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Discussion Starter · #1 · (Edited)
America's favourite pick-up truck must have something going for it besides its size. We drive the Ford F150.



You may not be able to get your hands on the Ford F-150 in the UK, but its popularity across the Atlantic is unrivalled. With over 700,000 finding homes annually for the past 32 years, it’s the best seller in the US market for the whole of that period, so to compare the importance of the F-150 to the Ford Fiesta in the UK isn’t an exaggeration.

The latest-generation F-150 is a complete revolution over the outgoing model. For the first time in this market, Ford has adopted a full aluminium bodyshell, which has allowed the company to achieve a 300kg weight saving – roughly the same as ditching a whole cabin’s worth of passengers.

As a result of the lean diet, Ford is expecting a fuel efficiency improvement of anything between five and 20 per cent, depending on engine. Plus, the F-150 hasn’t been able to avoid the current trend for downsizing, so the 5.0-litre V8 and two 3.5-litre V6 engines have been joined in the range by a new 321bhp 2.7-litre V6 EcoBoost engine.

When powered by the latter, the F-150 feels as solid from behind the wheel as it did before. You sitelevated, high above road level, surrounded by high-gloss surfaces, leather and endless space. Even in sluggish, stop-start traffic, the new 2.7-litre EcoBoost – which engineers proudly claim combines V8 performance and four-cylinder fuel economy – feels responsive and flexible enough to move the F-150 in a relaxed and agile manner.

Yet it also has enough grunt to really gather pace quickly when you put your foot down. You will, however, have to get used to the new stop/start system, which may be a feature slightly alien to some pick-up drivers.

Steering feel is surprisingly precise and only over rutted ground does it become clear how soft and wallowy the chassis is. Plenty of modern tech and driver assistance systems have made their way from more sophisticated passenger cars, too. Buyers can order the F-150 with LED headlamps, a huge full colour central display with SYNC connectivity and also a secondary eight-inch digital display between the instrument binnacle.

But it’s not only the size, the roominess, the robust technical solutions and the hard-to-beat value that define the F-150. This giant Ford also offers a bunch of smart and convenient solutions which are likely to win the hearts of regular pick-up buyers.

Price: $42,110 (£26,190)
Engine: 2.7-litre 6cyl petrol
Power: 321bhp
Transmission: Six-speed automatic, four-wheel drive
0-60mph: 7.5 seconds (est)
Top speed: 130mph (est)
Economy: 30mpg-plus (est)
On sale: Late 2014

Verdict

4/5 Star Rated
The build quality trails European standards, but the F-150 belies its size with the way it drives, plus it can tow up to 12 tonnes (with the right engine) and carry six people in relative comfort. In the US it’s as fit for purpose as ever, although it’d be a squeeze to drive on UK roads. The big Ford has been a US best seller for 32 years, and there’s no reason why this hi-tech revamp shouldn’t continue the success story


Read more: http://www.autoexpress.co.uk/ford/f-150/88874/ford-f-150-2015-review#ixzz3FMdwsreC

Build quality trails European standards, what a total load of crap, l have driven the Ranger sold in Europe, the quality was total crap not a bit of paint left underneath on a 18 month old Ranger l hired on vacation in Thailand two years ago, it was completely covered in red rust, all the steering components were covered in rust not a bit of paint left on it anywhere underneath. Mmmm European standards higher LOL. Auto Express want get out a bit more and test something thats a bit more than 10 minutes old.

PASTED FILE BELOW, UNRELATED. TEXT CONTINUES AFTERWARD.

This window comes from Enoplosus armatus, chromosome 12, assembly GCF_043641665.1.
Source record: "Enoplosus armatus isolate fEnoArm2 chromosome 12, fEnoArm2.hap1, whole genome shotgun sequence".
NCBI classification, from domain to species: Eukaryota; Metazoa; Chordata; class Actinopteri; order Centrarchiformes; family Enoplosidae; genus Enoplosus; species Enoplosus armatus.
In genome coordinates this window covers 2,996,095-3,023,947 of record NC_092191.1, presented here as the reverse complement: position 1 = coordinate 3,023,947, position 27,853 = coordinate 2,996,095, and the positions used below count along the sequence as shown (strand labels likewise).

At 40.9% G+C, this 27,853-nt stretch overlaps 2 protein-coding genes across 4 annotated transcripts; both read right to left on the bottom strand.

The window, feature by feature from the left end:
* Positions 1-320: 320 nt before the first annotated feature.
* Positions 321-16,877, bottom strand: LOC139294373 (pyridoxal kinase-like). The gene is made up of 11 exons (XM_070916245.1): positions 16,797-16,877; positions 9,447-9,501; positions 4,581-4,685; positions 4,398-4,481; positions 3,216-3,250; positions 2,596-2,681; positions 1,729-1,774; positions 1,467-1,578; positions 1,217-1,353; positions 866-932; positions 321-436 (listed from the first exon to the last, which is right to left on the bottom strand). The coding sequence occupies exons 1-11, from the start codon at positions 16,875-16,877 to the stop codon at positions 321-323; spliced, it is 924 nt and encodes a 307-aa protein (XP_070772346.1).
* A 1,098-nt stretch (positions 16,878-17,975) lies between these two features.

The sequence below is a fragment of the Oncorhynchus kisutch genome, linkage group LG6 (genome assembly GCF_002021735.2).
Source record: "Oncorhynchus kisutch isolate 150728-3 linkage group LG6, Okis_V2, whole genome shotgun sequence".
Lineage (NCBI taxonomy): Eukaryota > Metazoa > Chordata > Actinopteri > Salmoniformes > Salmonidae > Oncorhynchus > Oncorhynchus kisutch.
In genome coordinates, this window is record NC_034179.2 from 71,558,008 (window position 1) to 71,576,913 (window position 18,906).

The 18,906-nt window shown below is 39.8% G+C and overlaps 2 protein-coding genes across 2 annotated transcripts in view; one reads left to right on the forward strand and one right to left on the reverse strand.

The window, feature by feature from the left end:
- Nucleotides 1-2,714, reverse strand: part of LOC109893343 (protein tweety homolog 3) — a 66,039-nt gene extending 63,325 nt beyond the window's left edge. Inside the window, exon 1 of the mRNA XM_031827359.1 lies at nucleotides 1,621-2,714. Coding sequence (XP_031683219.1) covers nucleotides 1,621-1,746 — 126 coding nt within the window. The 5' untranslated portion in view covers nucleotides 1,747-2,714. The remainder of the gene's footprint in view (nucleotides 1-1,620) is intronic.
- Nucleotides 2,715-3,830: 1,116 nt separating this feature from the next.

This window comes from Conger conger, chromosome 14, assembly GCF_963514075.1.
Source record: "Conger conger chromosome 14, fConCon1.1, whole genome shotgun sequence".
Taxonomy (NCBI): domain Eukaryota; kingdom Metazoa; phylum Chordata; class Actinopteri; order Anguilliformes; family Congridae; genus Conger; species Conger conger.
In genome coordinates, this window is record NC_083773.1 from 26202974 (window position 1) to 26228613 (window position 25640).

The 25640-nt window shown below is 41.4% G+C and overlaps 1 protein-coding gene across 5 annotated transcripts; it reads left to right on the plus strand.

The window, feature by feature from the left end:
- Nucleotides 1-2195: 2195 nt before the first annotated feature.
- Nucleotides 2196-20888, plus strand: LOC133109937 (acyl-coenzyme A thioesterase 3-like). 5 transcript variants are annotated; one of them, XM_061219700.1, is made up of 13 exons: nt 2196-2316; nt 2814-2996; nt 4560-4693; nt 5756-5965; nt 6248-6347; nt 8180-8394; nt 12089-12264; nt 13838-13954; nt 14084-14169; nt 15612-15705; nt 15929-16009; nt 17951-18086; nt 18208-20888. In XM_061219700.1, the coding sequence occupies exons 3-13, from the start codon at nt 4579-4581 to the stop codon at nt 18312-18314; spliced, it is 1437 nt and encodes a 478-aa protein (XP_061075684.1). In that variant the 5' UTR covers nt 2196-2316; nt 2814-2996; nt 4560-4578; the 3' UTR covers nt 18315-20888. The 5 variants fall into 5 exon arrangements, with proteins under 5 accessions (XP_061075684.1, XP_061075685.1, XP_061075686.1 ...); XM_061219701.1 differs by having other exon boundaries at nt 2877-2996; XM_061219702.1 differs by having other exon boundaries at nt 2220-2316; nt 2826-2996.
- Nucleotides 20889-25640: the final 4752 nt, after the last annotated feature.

Nothing at all wrong with US F-Series build quality, AE you need to get out the driving seat, look under a 2 year old European Ford Ranger the build quality is pretty non-existent in European trucks. AE are seat testers don't look much deeper than that.

At least the new aluminium F-Series won't rot fast like a Ranger sold in Europe, Auto Express says European standards are higher LOL, more like they are a joke.

I managed to average 33.5 MPG Thai steel Ranger diesel that l hired, the Thai Ranger and F-150 are not that much different in size, so the aluminium F-150 30 plus MPG is not that good that Auto Express managed to get. Auto Express managed to get 33.2 MPG average when they tested the diesel steel Ford Ranger.
 

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Trails European build standards? What most European brands sold in the USA are not tops in JD Power or Consumer Reports for quality.......
Drinking the Kool-Aid that everything European is better even politics.....complete rubbish!
 

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Discussion Starter · #3 · (Edited)
Trails European build standards? What most European brands sold in the USA are not tops in JD Power or Consumer Reports for quality.......
Drinking the Kool-Aid that everything European is better even politics.....complete rubbish!
It does not mention brands (You are rewriting this for AE review)!! It mentions "European Standards" Ford Ranger has to conform to European Standards, the finish of an EU Ford Ranger is totally abysmal compared to a US made F-150 Auto Express are way of the mark, the US F-150 is much much better, the EU sold Ranger is a complete rust bucket underneath in just over a year. Ford of Europe/EU have approved the Ranger as being acceptable standard for selling in the EU, rust bucket Rangers are an acceptable EU Standard.

US build quality in trucks is much much higher with maybe the exception of Toyota in the US they are rust buckets just like the EU Ranger. Nothing at all wrong with the F-150 they are well put together of a very high standard, not a rust bucket like the EU Ranger that is a rock bottom complete rust bucket in under a year.